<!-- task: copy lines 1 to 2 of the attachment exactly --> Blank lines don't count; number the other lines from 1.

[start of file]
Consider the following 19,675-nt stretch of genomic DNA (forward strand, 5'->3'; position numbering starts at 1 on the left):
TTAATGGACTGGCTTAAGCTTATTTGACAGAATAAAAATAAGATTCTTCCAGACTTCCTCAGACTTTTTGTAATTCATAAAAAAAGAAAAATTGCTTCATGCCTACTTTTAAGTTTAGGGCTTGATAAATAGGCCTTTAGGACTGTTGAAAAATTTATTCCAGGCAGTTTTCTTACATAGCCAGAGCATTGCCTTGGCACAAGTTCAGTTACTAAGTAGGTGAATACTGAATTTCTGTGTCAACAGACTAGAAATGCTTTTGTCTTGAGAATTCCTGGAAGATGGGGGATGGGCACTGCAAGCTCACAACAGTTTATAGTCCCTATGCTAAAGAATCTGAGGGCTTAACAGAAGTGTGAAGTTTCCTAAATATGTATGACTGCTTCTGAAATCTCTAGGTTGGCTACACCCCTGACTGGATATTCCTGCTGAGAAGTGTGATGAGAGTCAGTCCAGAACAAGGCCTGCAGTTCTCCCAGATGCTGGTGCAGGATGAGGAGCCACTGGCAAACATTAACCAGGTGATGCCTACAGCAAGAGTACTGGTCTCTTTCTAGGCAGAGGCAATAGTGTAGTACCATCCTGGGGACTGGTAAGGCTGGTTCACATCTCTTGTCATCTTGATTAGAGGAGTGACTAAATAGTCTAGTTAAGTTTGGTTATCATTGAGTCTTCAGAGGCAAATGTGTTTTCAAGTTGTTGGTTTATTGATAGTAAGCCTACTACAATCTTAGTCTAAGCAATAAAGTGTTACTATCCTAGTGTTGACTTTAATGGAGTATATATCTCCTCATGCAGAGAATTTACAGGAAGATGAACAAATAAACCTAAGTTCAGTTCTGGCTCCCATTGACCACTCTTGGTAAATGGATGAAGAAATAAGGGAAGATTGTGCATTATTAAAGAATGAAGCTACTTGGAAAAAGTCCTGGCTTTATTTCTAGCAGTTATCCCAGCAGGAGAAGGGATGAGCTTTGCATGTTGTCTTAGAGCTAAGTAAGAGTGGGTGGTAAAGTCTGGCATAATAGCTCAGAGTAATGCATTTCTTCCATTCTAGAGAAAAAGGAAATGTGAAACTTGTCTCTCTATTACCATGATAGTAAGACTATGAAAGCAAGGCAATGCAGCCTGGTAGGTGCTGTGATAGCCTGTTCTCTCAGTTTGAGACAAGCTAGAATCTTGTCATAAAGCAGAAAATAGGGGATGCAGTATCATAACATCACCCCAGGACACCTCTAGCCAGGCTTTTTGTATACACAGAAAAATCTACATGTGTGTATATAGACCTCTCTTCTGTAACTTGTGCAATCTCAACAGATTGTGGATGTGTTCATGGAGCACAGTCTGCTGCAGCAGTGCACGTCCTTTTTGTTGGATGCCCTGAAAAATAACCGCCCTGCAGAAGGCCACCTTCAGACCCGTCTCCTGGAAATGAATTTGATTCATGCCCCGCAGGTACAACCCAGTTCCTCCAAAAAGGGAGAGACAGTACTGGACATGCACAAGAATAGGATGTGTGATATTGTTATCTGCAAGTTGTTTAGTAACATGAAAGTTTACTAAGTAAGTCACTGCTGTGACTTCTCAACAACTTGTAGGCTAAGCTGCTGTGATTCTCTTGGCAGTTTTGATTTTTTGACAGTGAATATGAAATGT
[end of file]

Consider the following 19,675-nt stretch of genomic DNA (forward strand, 5'->3'; position numbering starts at 1 on the left):
TTAATGGACTGGCTTAAGCTTATTTGACAGAATAAAAATAAGATTCTTCCAGACTTCCTCAGACTTTTTGTAATTCATAAAAAAAGAAAAATTGCTTCATGCCTACTTTTAAGTTTAGGGCTTGATAAATAGGCCTTTAGGACTGTTGAAAAATTTATTCCAGGCAGTTTTCTTACATAGCCAGAGCATTGCCTTGGCACAAGTTCAGTTACTAAGTAGGTGAATACTGAATTTCTGTGTCAACAGACTAGAAATGCTTTTGTCTTGAGAATTCCTGGAAGATGGGGGATGGGCACTGCAAGCTCACAACAGTTTATAGTCCCTATGCTAAAGAATCTGAGGGCTTAACAGAAGTGTGAAGTTTCCTAAATATGTATGACTGCTTCTGAAATCTCTAGGTTGGCTACACCCCTGACTGGATATTCCTGCTGAGAAGTGTGATGAGAGTCAGTCCAGAACAAGGCCTGCAGTTCTCCCAGATGCTGGTGCAGGATGAGGAGCCACTGGCAAACATTAACCAGGTGATGCCTACAGCAAGAGTACTGGTCTCTTTCTAGGCAGAGGCAATAGTGTAGTACCATCCTGGGGACTGGTAAGGCTGGTTCACATCTCTTGTCATCTTGATTAGAGGAGTGACTAAATAGTCTAGTTAAGTTTGGTTATCATTGAGTCTTCAGAGGCAAATGTGTTTTCAAGTTGTTGGTTTATTGATAGTAAGCCTACTACAATCTTAGTCTAAGCAATAAAGTGTTACTATCCTAGTGTTGACTTTAATGGAGTATATATCTCCTCATGCAGAGAATTTACAGGAAGATGAACAAATAAACCTAAGTTCAGTTCTGGCTCCCATTGACCACTCTTGGTAAATGGATGAAGAAATAAGGGAAGATTGTGCATTATTAAAGAATGAAGCTACTTGGAAAAAGTCCTGGCTTTATTTCTAGCAGTTATCCCAGCAGGAGAAGGGATGAGCTTTGCATGTTGTCTTAGAGCTAAGTAAGAGTGGGTGGTAAAGTCTGGCATAATAGCTCAGAGTAATGCATTTCTTCCATTCTAGAGAAAAAGGAAATGTGAAACTTGTCTCTCTATTACCATGATAGTAAGACTATGAAAGCAAGGCAATGCAGCCTGGTAGGTGCTGTGATAGCCTGTTCTCTCAGTTTGAGACAAGCTAGAATCTTGTCATAAAGCAGAAAATAGGGGATGCAGTATCATAACATCACCCCAGGACACCTCTAGCCAGGCTTTTTGTATACACAGAAAAATCTACATGTGTGTATATAGACCTCTCTTCTGTAACTTGTGCAATCTCAACAGATTGTGGATGTGTTCATGGAGCACAGTCTGCTGCAGCAGTGCACGTCCTTTTTGTTGGATGCCCTGAAAAATAACCGCCCTGCAGAAGGCCACCTTCAGACCCGTCTCCTGGAAATGAATTTGATTCATGCCCCGCAGGTACAACCCAGTTCCTCCAAAAAGGGAGAGACAGTACTGGACATGCACAAGAATAGGATGTGTGATATTGTTATCTGCAAGTTGTTTAGTAACATGAAAGTTTACTAAGTAAGTCACTGCTGTGACTTCTCAACAACTTGTAGGCTAAGCTGCTGTGATTCTCTTGGCAGTTTTGATTTTTTGACAGTGAATATGAAATGT